The Yellowstone to Yukon Conservation Initiative (Y2Y) invites you to a free screening of the film Wild Ways: Corridors of Life on Tuesday, October 25th. The event will begin at 7:00 pm at the Canfor Theatre at the University of Northern BC and is open to the public.
Wild Ways is a groundbreaking film about the challenges of preserving biodiversity on an ever more crowded planet. From North America's Yellowstone to Yukon region to Southern Africa's elephant highways stretching across five nations, learn how connectivity conservation offers hope to some of our planet's most cherished - but endangered - species.
"Wild Ways demonstrates, through a message of hope, how some of the world's most beloved species can be preserved by linking the world's wildlife refuges through safe highway passage and open land," says Tim Burkhart, Y2Y's Peace River Break Coordinator.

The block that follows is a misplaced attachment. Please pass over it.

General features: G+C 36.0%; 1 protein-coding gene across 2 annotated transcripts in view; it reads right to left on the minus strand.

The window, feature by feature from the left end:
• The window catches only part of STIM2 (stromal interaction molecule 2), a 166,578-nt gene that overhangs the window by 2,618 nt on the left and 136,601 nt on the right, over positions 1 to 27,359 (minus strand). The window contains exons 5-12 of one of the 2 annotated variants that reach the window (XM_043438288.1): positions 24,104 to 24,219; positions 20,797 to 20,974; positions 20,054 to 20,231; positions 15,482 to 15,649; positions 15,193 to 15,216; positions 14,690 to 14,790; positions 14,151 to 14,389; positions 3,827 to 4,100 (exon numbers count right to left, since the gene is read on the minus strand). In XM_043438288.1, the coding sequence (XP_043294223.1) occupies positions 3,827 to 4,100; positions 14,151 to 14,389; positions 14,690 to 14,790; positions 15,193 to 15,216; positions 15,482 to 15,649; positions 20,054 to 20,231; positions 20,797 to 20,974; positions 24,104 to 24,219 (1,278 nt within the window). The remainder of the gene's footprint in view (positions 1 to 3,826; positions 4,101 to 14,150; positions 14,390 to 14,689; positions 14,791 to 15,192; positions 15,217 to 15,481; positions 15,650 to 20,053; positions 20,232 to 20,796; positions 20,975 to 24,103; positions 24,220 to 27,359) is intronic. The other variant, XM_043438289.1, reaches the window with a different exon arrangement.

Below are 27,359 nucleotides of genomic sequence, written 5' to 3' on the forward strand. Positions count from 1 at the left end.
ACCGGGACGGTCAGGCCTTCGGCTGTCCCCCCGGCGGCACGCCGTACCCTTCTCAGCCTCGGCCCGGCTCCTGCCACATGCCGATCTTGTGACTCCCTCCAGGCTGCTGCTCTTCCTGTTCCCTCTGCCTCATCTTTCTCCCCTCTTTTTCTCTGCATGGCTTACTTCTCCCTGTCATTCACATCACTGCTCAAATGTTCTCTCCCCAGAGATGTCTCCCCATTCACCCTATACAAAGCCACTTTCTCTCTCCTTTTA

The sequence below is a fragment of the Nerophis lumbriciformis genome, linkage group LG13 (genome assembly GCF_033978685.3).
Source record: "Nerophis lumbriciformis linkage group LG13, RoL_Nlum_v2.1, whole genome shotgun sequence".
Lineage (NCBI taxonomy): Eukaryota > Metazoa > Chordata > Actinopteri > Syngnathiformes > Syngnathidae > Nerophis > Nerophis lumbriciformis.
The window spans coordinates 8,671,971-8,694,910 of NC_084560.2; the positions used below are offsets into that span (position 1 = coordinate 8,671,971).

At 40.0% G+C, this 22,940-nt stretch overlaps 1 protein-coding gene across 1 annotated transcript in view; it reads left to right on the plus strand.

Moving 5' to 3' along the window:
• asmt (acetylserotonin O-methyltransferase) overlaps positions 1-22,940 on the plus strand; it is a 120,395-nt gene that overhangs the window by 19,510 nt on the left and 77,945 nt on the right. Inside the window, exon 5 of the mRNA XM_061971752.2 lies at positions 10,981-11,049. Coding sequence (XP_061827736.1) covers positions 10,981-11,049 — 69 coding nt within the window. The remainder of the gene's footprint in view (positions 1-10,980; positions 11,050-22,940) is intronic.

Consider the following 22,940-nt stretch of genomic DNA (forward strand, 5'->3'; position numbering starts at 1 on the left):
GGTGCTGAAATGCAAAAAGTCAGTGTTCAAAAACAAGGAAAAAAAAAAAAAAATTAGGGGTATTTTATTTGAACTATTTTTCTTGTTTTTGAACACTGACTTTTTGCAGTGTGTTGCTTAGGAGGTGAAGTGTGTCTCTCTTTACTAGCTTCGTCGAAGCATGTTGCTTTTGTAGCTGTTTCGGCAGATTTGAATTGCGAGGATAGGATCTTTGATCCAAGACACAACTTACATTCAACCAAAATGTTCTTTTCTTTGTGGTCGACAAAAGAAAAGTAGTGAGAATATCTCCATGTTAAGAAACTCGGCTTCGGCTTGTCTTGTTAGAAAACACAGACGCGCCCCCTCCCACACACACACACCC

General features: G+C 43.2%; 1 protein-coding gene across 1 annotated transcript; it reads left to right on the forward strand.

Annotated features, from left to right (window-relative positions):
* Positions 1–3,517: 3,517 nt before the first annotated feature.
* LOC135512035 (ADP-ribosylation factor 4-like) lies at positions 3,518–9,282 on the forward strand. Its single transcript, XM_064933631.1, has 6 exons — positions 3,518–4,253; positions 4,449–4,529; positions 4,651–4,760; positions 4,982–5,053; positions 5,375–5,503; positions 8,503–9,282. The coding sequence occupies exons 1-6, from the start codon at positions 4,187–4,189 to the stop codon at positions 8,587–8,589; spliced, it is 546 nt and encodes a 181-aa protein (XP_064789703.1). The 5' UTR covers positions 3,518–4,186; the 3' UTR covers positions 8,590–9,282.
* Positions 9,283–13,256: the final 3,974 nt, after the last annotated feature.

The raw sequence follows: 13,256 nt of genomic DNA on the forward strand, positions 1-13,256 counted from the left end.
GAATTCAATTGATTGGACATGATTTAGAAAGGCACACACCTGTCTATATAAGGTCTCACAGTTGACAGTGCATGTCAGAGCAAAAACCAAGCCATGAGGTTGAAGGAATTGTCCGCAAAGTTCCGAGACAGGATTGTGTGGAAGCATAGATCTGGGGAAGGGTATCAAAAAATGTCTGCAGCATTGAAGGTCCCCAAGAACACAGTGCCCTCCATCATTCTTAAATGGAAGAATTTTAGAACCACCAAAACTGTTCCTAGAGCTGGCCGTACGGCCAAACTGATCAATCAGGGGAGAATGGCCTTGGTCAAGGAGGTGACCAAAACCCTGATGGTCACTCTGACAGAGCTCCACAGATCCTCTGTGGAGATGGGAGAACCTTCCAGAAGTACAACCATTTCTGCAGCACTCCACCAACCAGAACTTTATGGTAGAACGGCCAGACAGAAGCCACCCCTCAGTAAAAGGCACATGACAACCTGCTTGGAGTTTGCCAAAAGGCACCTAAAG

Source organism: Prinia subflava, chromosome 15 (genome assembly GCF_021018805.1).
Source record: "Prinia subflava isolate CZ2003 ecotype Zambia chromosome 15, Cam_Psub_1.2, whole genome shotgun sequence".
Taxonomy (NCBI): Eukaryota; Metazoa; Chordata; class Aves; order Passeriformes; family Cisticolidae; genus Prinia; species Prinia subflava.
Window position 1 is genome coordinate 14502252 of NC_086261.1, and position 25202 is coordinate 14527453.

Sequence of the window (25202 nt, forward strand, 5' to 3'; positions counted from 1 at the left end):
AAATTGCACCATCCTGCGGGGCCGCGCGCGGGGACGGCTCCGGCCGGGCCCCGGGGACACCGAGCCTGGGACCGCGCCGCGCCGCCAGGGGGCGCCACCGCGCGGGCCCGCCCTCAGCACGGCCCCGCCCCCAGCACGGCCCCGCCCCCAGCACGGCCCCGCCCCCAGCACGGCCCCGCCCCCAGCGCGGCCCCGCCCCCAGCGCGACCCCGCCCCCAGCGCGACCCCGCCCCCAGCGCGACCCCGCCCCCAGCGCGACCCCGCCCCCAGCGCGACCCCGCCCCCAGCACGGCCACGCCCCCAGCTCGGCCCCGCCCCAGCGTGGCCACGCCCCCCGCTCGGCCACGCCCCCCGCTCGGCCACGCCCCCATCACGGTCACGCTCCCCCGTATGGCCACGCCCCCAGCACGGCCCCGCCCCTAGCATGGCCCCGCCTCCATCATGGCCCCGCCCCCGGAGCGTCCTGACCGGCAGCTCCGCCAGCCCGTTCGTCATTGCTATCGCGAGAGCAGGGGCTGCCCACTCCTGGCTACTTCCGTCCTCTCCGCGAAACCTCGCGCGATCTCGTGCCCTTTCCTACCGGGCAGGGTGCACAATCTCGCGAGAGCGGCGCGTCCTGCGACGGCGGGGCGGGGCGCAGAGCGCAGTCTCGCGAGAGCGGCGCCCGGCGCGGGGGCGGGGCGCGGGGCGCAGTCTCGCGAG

The film will be followed by a short presentation and discussion of wildlife and connectivity values in the Wild Hart ranges to the east of Prince George. Stretching roughly from Kakawa wilderness and north through the Pine Pass to the Williston Reservoir, the Wild Harts represent a wild way connecting the central rocky mountain parks north to the Muskwa-Kechicka.
Although the majority of the Peace Break region has extensive road networks and a widespread industrial footprint, a band of relatively intact land extends north-south along the Hart Ranges. The mountain and uplands corridor includes several undeveloped creek watersheds, intact forests, alpine terrain with no roads, and critical core and seasonal habitat for species such as woodland caribou and other large mammals such as grizzly bears. Ensuring this wildlife corridor remains intact is a priority for Y2Y in Northern BC.